As the 50thCommemoration of May 4th approaches, we remain optimistic about the opportunity and responsibility we have to model for others the importance of reflecting on our past, learning from our mistakes and recognizing that tragedies borne of division have no place on a college campus or in a democracy.
May 3rd Luncheon Keynote with Eric Foner
Sunday, May 3, 2020
Kent State University, Ballroom
$10. Reservations required
Noted author and historian Eric Foner will be the featured speaker at a special Keynote Luncheon at noon on Sunday, May 3rd, 2020. The events of May 4, 1970, play a significant role in American history and the May 4 Advisory Committee wanted to have a strong historian as part of the weekend commemoration to help reinforce that history.
Eric Foner, DeWitt Clinton Professor Emeritus of History at Columbia University, is one of this country's most prominent historians. He has written extensively on divisive conflicts in American history and the politics that surrounds those events. His writings not only help us understand what happened in history but also why it happened. Mr. Foner serves on several editorial boards, has received numerous awards and grants and has appeared in documentaries and on many television shows including Charlie Rose, Book Notes, The Daily Show with Jon Stewart, The Colbert Report, Bill Moyers Journal, Fresh Air, and All Things Considered.
Mr. Foner is also one of a handful of authors to have won the Bancroft and Pulitzer Prizes in the same year. The May 4 Advisory Committee believes that Mr. Foner provides a scholarly and contemporary voice to reinforce the historical importance of May 4, 1970.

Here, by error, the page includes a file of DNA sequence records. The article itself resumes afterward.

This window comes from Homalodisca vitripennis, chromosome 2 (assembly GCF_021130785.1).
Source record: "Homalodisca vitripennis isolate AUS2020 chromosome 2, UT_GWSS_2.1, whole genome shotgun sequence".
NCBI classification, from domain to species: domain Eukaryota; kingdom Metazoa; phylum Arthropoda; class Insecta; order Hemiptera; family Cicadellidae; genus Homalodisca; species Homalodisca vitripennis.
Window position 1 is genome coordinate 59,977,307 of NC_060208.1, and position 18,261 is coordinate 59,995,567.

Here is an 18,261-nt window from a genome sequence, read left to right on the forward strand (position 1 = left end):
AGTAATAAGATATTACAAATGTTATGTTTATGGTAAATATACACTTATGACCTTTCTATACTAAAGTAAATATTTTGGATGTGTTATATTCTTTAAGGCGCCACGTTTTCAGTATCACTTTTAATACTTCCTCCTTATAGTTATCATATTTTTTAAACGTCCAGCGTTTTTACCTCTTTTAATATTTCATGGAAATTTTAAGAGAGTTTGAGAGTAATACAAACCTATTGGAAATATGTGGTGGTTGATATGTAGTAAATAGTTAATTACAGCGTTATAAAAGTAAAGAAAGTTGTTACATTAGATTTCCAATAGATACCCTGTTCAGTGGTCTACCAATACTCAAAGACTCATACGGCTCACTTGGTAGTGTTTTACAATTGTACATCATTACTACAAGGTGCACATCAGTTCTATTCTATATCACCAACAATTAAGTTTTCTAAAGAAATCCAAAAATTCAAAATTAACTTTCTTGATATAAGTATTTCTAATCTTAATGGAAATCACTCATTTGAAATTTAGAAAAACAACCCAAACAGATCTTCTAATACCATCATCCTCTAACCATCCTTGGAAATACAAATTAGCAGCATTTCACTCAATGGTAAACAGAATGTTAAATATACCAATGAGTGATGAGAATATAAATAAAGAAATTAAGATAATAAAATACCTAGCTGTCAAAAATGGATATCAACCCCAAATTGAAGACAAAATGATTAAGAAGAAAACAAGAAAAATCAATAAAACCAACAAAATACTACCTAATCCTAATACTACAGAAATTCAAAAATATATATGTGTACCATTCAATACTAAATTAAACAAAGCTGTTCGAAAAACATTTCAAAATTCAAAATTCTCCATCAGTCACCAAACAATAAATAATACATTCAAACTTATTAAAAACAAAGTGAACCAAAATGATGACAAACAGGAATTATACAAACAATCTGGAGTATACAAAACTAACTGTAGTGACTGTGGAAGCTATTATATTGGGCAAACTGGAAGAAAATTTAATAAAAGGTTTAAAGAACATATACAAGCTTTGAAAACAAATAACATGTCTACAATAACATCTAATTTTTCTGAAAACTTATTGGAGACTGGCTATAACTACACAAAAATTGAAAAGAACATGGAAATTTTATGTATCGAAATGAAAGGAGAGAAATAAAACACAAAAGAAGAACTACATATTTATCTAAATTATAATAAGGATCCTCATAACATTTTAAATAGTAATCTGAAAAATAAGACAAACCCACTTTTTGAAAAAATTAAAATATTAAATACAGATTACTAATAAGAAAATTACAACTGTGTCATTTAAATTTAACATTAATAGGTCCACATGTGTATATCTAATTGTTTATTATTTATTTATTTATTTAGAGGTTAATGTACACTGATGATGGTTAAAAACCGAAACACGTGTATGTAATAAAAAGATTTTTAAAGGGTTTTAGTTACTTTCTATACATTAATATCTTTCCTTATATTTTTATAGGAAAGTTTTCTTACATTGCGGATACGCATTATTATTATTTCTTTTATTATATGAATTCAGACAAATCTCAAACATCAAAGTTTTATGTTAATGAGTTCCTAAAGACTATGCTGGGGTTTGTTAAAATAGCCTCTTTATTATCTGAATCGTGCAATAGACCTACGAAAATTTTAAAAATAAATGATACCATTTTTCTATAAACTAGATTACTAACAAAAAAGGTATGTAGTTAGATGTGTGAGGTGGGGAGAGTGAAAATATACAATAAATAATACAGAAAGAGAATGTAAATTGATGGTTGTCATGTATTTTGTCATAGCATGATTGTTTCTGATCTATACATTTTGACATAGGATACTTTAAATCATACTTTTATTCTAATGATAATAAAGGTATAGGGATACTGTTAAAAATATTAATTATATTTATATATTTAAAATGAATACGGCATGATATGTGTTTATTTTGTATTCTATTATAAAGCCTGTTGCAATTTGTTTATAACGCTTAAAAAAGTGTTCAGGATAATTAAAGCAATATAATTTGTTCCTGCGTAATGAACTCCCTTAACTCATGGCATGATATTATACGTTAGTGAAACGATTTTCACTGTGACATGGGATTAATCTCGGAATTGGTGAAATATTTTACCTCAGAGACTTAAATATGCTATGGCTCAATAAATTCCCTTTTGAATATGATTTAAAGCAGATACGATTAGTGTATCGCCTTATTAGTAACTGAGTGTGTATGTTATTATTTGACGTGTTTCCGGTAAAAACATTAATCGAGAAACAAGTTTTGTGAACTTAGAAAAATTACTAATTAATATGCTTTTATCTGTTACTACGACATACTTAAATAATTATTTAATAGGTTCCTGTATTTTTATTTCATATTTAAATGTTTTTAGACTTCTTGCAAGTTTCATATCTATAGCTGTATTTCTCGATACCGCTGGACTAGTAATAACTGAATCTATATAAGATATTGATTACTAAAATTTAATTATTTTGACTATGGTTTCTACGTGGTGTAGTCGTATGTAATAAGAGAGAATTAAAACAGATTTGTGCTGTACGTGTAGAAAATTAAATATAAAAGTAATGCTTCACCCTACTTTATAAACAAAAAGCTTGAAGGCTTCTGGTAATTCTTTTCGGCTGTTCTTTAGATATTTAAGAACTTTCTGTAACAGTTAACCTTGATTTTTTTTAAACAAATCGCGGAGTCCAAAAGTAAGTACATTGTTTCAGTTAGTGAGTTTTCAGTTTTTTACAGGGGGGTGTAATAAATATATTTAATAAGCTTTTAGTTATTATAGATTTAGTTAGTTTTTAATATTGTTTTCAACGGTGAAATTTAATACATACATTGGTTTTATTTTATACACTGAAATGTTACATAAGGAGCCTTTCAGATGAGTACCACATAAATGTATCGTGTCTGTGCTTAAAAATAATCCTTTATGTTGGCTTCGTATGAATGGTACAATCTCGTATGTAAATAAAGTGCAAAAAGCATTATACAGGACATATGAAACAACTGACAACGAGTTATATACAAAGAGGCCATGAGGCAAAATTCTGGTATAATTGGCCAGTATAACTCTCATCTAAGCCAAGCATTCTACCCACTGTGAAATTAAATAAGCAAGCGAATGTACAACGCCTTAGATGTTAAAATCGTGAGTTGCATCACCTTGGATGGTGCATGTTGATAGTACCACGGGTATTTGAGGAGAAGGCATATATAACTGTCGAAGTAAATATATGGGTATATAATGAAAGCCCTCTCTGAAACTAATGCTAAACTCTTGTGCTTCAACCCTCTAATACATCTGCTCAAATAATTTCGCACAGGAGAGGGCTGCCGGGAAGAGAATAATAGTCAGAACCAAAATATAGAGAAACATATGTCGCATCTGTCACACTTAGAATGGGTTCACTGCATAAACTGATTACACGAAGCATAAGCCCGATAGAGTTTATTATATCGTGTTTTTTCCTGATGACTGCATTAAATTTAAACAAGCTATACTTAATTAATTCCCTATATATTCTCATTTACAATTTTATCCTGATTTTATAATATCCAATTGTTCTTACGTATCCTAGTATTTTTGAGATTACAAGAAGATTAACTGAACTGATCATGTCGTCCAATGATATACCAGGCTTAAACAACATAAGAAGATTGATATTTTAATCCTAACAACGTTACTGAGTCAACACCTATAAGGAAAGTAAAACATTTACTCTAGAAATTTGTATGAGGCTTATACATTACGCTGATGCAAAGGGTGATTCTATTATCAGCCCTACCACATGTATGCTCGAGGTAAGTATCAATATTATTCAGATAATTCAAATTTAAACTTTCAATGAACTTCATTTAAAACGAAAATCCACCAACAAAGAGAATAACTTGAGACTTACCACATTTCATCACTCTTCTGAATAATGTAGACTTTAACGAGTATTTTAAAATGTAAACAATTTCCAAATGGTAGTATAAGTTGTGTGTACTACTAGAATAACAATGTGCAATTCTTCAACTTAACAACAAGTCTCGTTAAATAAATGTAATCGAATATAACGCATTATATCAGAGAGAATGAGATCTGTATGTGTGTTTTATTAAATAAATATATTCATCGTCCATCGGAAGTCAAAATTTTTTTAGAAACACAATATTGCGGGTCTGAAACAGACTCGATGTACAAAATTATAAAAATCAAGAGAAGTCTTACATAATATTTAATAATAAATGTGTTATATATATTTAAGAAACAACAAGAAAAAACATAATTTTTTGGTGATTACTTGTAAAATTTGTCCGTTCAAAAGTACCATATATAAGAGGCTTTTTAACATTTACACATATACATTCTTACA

Presidential Speaker Series Featuring Jane Fonda
Sunday, May 3, 2020
Kent State University, MAC Center
Free. Advance Registration Required
Statement From the 50th Advisory Committee
Jane Fonda was selected to be a part of the Kent State University President Series based on her past connections with Kent State University and her long history of activism. Jane Fonda originally came to Kent State University on May 4, 1974, as part of the 4th commemoration of May 4, 1970.
A crowd of approximately 6,500 were in attendance that day when she gave her remarks to those who had gathered to remember the shootings 4 years earlier on May 4, 1970. During her speech, she talked about the change in political activism occurring in the country and encouraged young people to be active in bringing an end to the war in Vietnam.